For its part, the district administration declared that it did not want a law and order problem to emerge. It therefore invited Murugan and his detractors to “peace” talks. If truth be told, those who broke the peace set the terms for these talks, which were then “brokered” by the revenue and police officials in Tiruchengode, Murugan’s hometown. Articles 14-19 may as well have not existed as officials forced Murugan to sign statements that broke his spirit. It is noteworthy that, for several decades now, the police and revenue administration in Tamil Nadu have been impatient of and hostile to democratic protests. The police seldom grants permission for street gatherings of any kind or for meetings on what they consider “sensitive” matters, including those that address poverty, exploitation and hate speech.

The Kongu region was Periyar country once. Coimbatore, Tiruppur and the plantations in that part of Tamil Nadu have witnessed radical strikes and mobilisations by the left in the past. The Hindu right has made so bold as to take a swipe at this legacy and for this they targeted a writer from the region, someone who has no obvious political affiliations (though he is decidedly opposed to caste and, in his youth, wrote for a radical left magazine) and no immediate political constituency that would challenge their caste ranks. As has become increasingly evident, intolerance in India is hydra-headed. It comes in several guises and, most importantly, takes its cue from the particularities of local history even as it heeds a national agenda of division, hatred, violence and exploitation.

The writer, a social historian and activist, has translated two of Perumal Murugan’s novels into English.

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  1. B
    bhanu
    Jan 20, 2015 at 11:02 am
    How the Muslim fundamentalists targeted and attacked Taslima Nasreen, Salman Rushdie and Danish cartoonists is still fresh in the minds of people. For these sickulars, anyone insulting Hinduism is to be protected and praised in the name of "freedom of expression " and "right to artistic liberty". Anyone else even remotely writing about Christian or Islamic atrocities can be killed for blasphemy! Different sets of discriminatory rules on basis of religion is glaringly obvious.
    Reply
  2. A
    Aditya Gaiha
    Jan 20, 2015 at 8:56 am
    This is how a simple law and order problem can be given such twists and turns. Our Government machinery (State and Central and no matter which party rules) is indecisive and does not act on simple law and order problems. If the miscreants had been brought to book immediately things would have been settled and no one would have dared to silence anyone. Our administrative service and police officers have failed to do their duty and that is why after 68 years of independence also more than 200 districts out of approx.600 in India are naxalite or terrorist affected (there is no rule of law and rule of the gun only) . Where is the accountability of the officials in these districts who made such a mess that things are in such a mess?
    Reply
  3. D
    Dadhi
    Jan 20, 2015 at 3:29 pm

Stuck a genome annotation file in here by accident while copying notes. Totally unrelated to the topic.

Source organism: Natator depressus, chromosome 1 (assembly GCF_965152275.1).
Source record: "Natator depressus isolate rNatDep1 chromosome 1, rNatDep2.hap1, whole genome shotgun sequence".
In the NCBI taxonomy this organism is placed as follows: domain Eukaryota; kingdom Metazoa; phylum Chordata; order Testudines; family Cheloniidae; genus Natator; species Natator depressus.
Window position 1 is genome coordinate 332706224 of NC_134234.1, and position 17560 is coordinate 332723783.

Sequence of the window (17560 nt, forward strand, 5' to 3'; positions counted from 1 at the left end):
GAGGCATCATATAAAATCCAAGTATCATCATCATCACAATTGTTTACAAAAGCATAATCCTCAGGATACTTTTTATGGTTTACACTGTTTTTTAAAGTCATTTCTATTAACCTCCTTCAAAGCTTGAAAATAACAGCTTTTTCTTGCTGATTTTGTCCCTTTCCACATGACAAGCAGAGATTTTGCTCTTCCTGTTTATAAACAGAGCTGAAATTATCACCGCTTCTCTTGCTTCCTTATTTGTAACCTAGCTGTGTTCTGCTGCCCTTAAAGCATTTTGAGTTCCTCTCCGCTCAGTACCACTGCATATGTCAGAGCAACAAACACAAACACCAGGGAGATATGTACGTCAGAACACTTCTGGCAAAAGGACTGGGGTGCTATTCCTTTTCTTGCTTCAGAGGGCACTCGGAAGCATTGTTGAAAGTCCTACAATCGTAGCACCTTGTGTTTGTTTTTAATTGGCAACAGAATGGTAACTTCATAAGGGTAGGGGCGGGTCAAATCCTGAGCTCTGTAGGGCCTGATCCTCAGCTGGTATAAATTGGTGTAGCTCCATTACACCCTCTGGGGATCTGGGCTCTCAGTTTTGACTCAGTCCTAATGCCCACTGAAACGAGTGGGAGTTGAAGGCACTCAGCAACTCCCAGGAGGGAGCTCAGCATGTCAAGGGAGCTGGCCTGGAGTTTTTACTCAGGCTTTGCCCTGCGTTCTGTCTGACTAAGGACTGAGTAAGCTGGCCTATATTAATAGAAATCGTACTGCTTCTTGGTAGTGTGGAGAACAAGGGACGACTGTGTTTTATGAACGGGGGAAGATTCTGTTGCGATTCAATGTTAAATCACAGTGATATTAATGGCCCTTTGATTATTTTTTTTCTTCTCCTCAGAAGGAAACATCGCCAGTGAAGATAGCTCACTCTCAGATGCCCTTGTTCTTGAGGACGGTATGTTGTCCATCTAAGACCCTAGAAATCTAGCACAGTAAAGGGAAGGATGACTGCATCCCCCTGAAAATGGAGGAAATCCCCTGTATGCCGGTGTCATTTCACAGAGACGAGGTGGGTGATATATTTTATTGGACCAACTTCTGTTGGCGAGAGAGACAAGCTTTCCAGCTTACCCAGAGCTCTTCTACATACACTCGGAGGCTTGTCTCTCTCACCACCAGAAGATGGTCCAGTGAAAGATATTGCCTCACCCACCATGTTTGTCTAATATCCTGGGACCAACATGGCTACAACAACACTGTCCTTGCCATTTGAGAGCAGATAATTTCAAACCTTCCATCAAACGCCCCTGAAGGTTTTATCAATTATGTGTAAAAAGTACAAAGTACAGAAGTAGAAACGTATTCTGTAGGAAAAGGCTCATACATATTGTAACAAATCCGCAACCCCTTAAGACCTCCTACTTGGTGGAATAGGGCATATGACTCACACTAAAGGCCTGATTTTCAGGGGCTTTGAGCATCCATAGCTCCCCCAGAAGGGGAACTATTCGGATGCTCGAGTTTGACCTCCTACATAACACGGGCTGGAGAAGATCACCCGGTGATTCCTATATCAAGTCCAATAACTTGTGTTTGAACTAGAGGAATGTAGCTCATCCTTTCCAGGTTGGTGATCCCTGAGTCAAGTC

The author talks about hate speech by RSS and Hindu right while extolling Periyar. i would like to ask if what Periyar preached and DMK has practiced all these years against Brahmins of TamilNadu "Love speech"? Where were all these "free speech" activists then? She takes umbrage at Hindu right having "made bold to take a swipe ate Periyar's and left legacy"? Why is that a problem ? Are they "sacred cows" ? This is the problem with activists like these. They don't stand for free speech. They stand for free speech only from their side.That said, what has happened to Mururgan is deable, but is par for the course in India. there is scarcely any rule of law, it is only "Might is right"
    Reply
  4. A
    Anil Maheshwari
    Jan 20, 2015 at 8:56 am
    It seems to be fashionable to drag the name of the RSS and Hindu organisations in each and every controversy. What is the strength of the RSS in Tamilnadu and the town, having a potion of only one lakh, where the residents rose to oppose the book in question? The RSS has become a whipping boy.
    Reply
  5. A
    Arun Murthy
    Jan 20, 2015 at 7:56 am
    Where were you all commies when Taslima was banned from Bangladesh or when Jospeh's hands were chopped off in Kerala? Don't hide your conscience in your when it is inconvenient for you.
    Reply
  6. A
    Arya Singh
    Jan 20, 2015 at 6:00 am
    Tamil Nadu is controlled by christian church, they try various ways of insulting Hinduism.
    Reply
  7. T
    Thamizhan
    Jan 20, 2015 at 4:57 pm
    Please remember the book was first published in Tamil in 2010. So many in Tamil Nadu and Thiruchengodu have read and there was no issue. The English translation read by the 'elite' had led to the controversy. This means those who created the controversy and instigated the locals (through these organisations) do not know or read Tamil. Also, the number does not matter; you require just a drop of poison to spoil the container full of milk.
    Reply
  8. P
    parad
    Jan 20, 2015 at 10:15 am
    The word high caste is being used by those who are against the caste system. What a deadly paradox.
    Reply